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Do Systematic Screenings for Dementia in NH Residents Reduce ED Transfers?


March 05, 2020

For older nursing home (NH) residents, recent study findings failed to show that systematic screening for dementia lowered the number of emergency department transfers. The findings were published online in JAMA Network Open.  

“Dementia is often underdiagnosed in NHs,” wrote Yves Rolland, MD, PhD, and colleagues. “This potentially results in inappropriate care, and high rates of emergency department transfers in particular.”

In order to understand if the combination of systematic dementia screening with multidisciplinary team meetings reduced emergency department transfers, Dr Rolland alongside the research team conducted a multicenter, cluster randomized trial with NHs as the unit of randomization. The research team recruited 64 NHs for the trial and observed 1428 residents (mean [SD] age, 84.7 [8.1] years; 1019 [71.3%] female). The study participants had no diagnosed or documented dementia, were not bedridden, had lived in the NH for at least 1 month at inclusion, and had a life expectancy greater than 12 months.

“Two parallel groups were compared: an intervention group consisting of NHs that set up 2 multidisciplinary team meetings to identify residents with dementia and to discuss an appropriate care plan, and a control group consisting of NHs that continued their usual practice,” explained Dr Rolland and colleagues.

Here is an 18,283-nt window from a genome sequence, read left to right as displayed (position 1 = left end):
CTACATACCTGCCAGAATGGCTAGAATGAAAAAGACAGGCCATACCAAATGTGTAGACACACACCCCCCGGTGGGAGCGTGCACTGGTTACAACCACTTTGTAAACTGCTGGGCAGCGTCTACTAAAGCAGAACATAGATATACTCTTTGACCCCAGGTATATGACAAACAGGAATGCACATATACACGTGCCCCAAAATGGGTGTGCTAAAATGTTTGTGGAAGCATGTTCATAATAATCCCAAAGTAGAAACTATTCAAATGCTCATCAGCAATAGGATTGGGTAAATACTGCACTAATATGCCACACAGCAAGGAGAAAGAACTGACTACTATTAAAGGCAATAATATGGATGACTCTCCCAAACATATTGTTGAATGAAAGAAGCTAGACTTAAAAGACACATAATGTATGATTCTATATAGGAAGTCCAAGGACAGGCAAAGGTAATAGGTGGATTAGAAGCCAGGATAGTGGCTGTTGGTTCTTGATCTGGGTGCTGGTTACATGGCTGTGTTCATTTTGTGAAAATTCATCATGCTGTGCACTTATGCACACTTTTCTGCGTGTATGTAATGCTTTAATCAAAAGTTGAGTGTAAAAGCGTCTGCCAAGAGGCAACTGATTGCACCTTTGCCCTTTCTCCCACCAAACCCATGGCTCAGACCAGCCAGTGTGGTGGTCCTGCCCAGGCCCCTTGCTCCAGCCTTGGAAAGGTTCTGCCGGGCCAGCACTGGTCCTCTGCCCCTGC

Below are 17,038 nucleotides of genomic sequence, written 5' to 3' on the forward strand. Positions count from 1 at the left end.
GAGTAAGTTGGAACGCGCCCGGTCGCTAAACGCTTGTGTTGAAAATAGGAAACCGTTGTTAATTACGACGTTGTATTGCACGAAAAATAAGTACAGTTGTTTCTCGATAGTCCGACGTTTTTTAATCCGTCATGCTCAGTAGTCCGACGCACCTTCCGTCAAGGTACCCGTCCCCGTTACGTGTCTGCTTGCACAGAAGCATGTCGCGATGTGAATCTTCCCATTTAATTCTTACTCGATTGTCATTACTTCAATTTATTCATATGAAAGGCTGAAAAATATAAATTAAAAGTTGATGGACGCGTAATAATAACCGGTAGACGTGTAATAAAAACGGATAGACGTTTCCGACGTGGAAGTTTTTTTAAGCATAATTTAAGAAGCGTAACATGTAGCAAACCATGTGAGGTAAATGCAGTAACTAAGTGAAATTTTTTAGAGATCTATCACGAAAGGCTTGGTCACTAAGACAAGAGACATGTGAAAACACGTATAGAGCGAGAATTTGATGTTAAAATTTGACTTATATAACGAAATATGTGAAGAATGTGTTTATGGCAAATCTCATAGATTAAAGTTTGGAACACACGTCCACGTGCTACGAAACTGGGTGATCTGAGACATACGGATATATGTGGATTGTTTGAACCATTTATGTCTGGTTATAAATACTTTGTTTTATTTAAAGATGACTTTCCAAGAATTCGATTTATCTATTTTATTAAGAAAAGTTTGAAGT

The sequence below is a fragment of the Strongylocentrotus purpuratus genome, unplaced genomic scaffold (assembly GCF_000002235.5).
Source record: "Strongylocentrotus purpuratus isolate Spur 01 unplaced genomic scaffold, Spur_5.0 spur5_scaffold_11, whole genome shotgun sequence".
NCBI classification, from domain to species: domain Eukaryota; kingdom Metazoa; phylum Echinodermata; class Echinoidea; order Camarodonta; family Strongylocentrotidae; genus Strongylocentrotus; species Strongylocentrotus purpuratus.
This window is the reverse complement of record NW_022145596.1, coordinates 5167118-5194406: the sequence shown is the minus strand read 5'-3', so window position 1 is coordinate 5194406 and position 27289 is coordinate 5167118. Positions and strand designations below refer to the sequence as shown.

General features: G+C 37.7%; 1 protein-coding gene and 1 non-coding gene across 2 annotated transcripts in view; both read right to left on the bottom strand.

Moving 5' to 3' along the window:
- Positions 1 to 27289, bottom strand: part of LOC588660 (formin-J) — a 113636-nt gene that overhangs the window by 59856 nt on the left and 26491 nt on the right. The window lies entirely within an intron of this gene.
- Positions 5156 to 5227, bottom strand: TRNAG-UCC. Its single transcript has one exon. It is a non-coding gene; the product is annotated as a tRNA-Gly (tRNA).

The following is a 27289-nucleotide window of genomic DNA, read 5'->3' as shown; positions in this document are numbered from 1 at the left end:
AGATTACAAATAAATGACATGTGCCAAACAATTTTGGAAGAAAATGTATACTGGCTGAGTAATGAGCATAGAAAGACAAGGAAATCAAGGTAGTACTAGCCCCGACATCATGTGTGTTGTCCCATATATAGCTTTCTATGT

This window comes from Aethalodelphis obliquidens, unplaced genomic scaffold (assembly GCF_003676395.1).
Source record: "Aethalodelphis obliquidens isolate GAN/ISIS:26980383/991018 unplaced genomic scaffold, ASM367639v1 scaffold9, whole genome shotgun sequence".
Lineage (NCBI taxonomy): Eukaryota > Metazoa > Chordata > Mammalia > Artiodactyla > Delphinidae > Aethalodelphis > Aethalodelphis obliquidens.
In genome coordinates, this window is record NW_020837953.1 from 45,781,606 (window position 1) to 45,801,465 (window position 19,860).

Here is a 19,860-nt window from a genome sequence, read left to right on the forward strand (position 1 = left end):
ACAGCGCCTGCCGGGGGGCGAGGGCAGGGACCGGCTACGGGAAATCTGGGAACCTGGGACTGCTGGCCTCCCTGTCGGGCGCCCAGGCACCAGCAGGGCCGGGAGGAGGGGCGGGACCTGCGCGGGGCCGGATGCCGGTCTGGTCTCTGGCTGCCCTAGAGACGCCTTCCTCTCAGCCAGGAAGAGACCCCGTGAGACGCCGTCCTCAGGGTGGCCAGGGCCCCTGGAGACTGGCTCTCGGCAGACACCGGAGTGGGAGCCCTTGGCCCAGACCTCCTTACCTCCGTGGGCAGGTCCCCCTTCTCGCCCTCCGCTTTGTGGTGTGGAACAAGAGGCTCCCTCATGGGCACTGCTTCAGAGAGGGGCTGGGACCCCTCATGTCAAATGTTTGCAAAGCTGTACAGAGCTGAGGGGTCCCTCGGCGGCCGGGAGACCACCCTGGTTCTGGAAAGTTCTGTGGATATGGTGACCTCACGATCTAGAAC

There were 599 participants in the intervention group from 32 NHs and 829 in the control group, also from 32 NHs.

“The primary end point (ED transfer) was analyzed at 12 months, but the residents included were followed up for 18 months,” they continued.

According to the study authors, 1042 residents, or 73.0%, completed the final study visit.

The findings showed that the main reason for early discontinuation was death (318 residents [22.7%]). Additionally, the study authors found that during the 12-month follow-up, ED transfers were not reduced by the intervention, and the percent of residents who were transferred to an ED at least once during the 12-month follow-up was 16.2% in the intervention group vs 12.8% in the control group (odds ratio, 1.32; 95% CI, 0.83-2.09; P = .24).

“This study failed to demonstrate that systematic screening for dementia in NHs resulted in fewer ED transfers,” Dr Rolland and colleagues concluded.

“The findings do not support implementation of multidisciplinary team meetings for systematic dementia screening of all NH residents, beyond the national recommendations for dementia diagnosis, to reduce ED transfers.”

Julie Gould  

Reference:

Rolland Y, Tavassoli N, de Souto Barreto P, et al. Systematic dementia screening by multidisciplinary team meetings in nursing homes for reducing emergency department transfer [published online February 26, 2020]. JAMA Netw Open. 2020;3(2):e200049. doi:10.1001/jamanetworkopen.2020.0049

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